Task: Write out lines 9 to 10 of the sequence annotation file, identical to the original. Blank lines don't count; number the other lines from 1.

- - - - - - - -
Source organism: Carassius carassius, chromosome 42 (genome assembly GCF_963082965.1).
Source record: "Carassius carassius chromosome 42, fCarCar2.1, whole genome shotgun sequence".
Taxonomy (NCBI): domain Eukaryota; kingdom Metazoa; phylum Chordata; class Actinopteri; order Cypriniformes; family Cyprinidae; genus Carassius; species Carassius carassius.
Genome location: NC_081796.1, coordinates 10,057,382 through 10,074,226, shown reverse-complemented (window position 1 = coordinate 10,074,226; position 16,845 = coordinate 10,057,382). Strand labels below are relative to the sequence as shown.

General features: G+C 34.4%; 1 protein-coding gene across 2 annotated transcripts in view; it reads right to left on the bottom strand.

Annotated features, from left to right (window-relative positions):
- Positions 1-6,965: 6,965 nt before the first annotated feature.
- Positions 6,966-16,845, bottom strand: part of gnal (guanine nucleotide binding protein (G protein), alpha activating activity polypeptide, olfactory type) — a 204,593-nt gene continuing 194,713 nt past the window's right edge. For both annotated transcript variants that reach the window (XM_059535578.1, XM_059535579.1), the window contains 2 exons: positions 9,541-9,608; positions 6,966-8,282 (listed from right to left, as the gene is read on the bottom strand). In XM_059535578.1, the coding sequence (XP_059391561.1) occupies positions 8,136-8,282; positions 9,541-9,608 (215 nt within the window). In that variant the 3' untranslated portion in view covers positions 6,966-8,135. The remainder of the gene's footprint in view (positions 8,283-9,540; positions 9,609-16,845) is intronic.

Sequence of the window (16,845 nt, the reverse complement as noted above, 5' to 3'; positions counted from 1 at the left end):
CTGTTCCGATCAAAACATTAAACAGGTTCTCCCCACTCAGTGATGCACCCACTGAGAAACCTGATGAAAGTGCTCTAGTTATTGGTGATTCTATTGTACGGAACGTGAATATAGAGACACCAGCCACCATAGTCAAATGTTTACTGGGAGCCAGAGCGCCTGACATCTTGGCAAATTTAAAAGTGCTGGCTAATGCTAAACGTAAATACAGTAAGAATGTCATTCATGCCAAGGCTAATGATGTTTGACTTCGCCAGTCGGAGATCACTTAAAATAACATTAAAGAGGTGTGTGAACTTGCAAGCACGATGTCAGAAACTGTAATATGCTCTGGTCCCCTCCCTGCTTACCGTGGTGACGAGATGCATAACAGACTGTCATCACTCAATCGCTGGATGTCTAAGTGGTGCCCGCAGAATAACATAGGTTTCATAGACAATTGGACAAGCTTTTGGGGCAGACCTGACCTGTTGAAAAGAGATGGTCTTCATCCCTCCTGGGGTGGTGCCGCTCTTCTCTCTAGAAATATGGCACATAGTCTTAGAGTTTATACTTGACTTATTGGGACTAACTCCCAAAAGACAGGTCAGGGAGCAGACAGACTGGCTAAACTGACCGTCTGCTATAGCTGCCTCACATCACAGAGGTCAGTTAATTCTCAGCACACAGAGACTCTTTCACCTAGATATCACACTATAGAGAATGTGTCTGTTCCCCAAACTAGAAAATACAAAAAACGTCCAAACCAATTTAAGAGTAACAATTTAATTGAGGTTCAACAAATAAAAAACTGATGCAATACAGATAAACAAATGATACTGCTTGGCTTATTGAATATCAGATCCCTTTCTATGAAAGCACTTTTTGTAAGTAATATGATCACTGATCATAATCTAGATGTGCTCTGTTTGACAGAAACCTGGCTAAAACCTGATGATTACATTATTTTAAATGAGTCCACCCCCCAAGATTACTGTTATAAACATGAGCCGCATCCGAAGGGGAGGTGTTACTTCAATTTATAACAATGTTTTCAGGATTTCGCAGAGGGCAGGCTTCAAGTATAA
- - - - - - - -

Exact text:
Sequence of the window (16,845 nt, the reverse complement as noted above, 5' to 3'; positions counted from 1 at the left end):
CTGTTCCGATCAAAACATTAAACAGGTTCTCCCCACTCAGTGATGCACCCACTGAGAAACCTGATGAAAGTGCTCTAGTTATTGGTGATTCTATTGTACGGAACGTGAATATAGAGACACCAGCCACCATAGTCAAATGTTTACTGGGAGCCAGAGCGCCTGACATCTTGGCAAATTTAAAAGTGCTGGCTAATGCTAAACGTAAATACAGTAAGAATGTCATTCATGCCAAGGCTAATGATGTTTGACTTCGCCAGTCGGAGATCACTTAAAATAACATTAAAGAGGTGTGTGAACTTGCAAGCACGATGTCAGAAACTGTAATATGCTCTGGTCCCCTCCCTGCTTACCGTGGTGACGAGATGCATAACAGACTGTCATCACTCAATCGCTGGATGTCTAAGTGGTGCCCGCAGAATAACATAGGTTTCATAGACAATTGGACAAGCTTTTGGGGCAGACCTGACCTGTTGAAAAGAGATGGTCTTCATCCCTCCTGGGGTGGTGCCGCTCTTCTCTCTAGAAATATGGCACATAGTCTTAGAGTTTATACTTGACTTATTGGGACTAACTCCCAAAAGACAGGTCAGGGAGCAGACAGACTGGCTAAACTGACCGTCTGCTATAGCTGCCTCACATCACAGAGGTCAGTTAATTCTCAGCACACAGAGACTCTTTCACCTAGATATCACACTATAGAGAATGTGTCTGTTCCCCAAACTAGAAAATACAAAAAACGTCCAAACCAATTTAAGAGTAACAATTTAATTGAGGTTCAACAAATAAAAAACTGATGCAATACAGATAAACAAATGATACTGCTTGGCTTATTGAATATCAGATCCCTTTCTATGAAAGCACTTTTTGTAAGTAATATGATCACTGATCATAATCTAGATGTGCTCTGTTTGACAGAAACCTGGCTAAAACCTGATGATTACATTATTTTAAATGAGTCCACCCCCCAAGATTACTGTTATAAACATGAGCCGCATCCGAAGGGGAGGTGTTACTTCAATTTATAACAATGTTTTCAGGATTTCGCAGAGGGCAGGCTTCAAGTATAA